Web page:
The Blairite coup against Jeremy Corbyn has sorely misjudged the public mood. The economy is in free fall and the rampant racism unleashed by the Leave campaign makes the "No blacks, dogs and Irish" signs of the 60's seem welcoming. Vigilante bigots now roam our streets attacking "foreigners", issuing unofficial deportation orders demanding, "We want our country back".
The first parliamentary debate I attended ten years ago was on the Darfur genocide. I took my place in the press gallery just as the then secretary of state for International Development, Hilary Benn, stood up. His opening words served as my first lesson in political chicanery, "I am delighted to see such a full house". There were 6 people present, including himself.
After wards, I asked John Bercow (my then MP and Darfur ally) why Benn had implied there was a full house. He said, "One word Tess. Hansard" (the official public record). Since then I've never taken what a politician says at face value.
The architects of the Corbyn coup, including Benn, defend their treachery by claiming that, if Corbyn couldn't convince Labour voters to Remain, then he can't win a general election. But, Corbyn delivered a 2/3 Labour majority for the Remain camp, something Margaret Hodge, who tabled the motion of no confidence against Corbyn, ironically couldn't achieve. Her constituents voted to Leave.
The truth is that the coup wasn't staged because Blairites don't think Jeremy Corbyn could win the next election. It was because they fear he could. A Corbyn win would be an unequivocal endorsement of his progressive Labour and yet another outright rejection of Blair's right wing New Labour/Thatcherite agenda.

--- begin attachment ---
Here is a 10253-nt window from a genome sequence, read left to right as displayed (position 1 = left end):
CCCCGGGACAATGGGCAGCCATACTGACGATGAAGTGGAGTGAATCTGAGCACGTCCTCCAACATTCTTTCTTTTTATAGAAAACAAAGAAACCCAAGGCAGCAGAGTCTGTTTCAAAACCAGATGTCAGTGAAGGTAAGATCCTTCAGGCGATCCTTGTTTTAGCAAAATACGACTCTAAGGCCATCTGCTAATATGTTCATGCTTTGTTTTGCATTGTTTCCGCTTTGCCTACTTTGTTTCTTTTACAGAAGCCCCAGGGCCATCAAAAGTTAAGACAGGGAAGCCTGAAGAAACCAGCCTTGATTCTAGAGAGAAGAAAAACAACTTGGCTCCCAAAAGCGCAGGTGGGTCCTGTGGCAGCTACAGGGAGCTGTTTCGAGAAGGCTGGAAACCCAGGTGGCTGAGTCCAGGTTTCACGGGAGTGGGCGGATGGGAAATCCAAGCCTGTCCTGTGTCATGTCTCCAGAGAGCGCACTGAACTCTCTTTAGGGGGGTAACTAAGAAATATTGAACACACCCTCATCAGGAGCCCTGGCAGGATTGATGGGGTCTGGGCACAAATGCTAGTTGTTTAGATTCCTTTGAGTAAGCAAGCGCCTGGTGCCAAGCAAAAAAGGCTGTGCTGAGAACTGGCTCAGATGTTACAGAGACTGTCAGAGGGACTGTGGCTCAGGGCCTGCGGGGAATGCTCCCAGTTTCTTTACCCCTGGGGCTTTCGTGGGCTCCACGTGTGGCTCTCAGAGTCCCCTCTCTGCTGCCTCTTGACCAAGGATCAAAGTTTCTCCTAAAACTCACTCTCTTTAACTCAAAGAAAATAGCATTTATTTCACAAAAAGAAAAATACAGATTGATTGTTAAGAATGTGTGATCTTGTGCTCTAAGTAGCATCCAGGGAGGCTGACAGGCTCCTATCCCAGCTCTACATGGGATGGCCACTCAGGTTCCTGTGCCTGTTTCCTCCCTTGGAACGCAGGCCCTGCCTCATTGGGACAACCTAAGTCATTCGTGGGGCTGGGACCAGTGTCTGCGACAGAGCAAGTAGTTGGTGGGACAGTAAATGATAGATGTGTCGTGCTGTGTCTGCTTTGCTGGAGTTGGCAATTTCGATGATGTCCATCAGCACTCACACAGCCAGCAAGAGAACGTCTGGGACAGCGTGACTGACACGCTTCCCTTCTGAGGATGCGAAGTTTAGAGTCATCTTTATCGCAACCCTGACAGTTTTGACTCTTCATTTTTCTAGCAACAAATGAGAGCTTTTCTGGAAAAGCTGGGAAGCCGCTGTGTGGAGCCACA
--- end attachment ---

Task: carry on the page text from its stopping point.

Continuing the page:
As chair of the Labour In campaign, Alan Johnson's line up of pale, male and stale spokespeople failed to inspire. Women, young people and ethnic minorities hardly got a look in. Producing the toxic trio though (Blair, Brown and Campbell), was the final nail in the coffin. I know people who voted Leave out of protest at being pontificated at by "The war mongering Bliar". The idea that the men who presided over the financial crash would boost trust and credibility to the Remain camp signals the extent to which Alan Johnson, like his Blairite plotters, is in denial about the incendiary legacy of New Labour.
The Blairites went up against Corbyn nine months ago. He won the leadership with a landslide victory. The membership rejected their right wing austerity agenda, which lost Labour the last election. They rejected the "Tory light" candidates, who failed to vote against Tory welfare reforms last July, which proposed abolishing legally binding child poverty targets, cutting child tax credits and Employment Allowance, as well as housing benefit for young people.
Among the 10 thousand people that flooded parliament square on Monday to show Corbyn their support, were junior doctors. They weren't there to mourn the resignation of Shadow Health Secretary, Heidi Alexander, who refused to stand by them on the picket lines. They were there to reciprocate the unequivocal support Corbyn showed them during their months of bullying by Jeremy Hunt.
New Labour supported the Con-Dem's Health and Social Care Act, which sanctioned the privatisation of the NHS. Heidi Alexander had the opportunity to reverse elements of that by backing Caroline Lucas' NHS reinstatement Bill, but she declined to do so. At a time when the NHS is under constant attack, Alexander lacked the conviction to fight for it.
One of the few people on the political landscape that people trust, whose integrity we cling to as we drown in a quagmire of Brexit fallout, has been stabbed in the back. The brutality of the attack has fuelled the contagion of hate and makes the Tories look like teddy bears.
When all Labour's guns should be pointing at the industrial incompetence of the Tory wreckers, the Blairites are plotting to oust their own leader. Someone even they agree, is an honourable, decent man. They want to replace him with a Teflon Tony or a PR Dave. Media darlings they may be, but arguably two of the worst Prime Ministers in this country's history. If ever there was a time for principled leaders, like Jeremy Corbyn, it's now.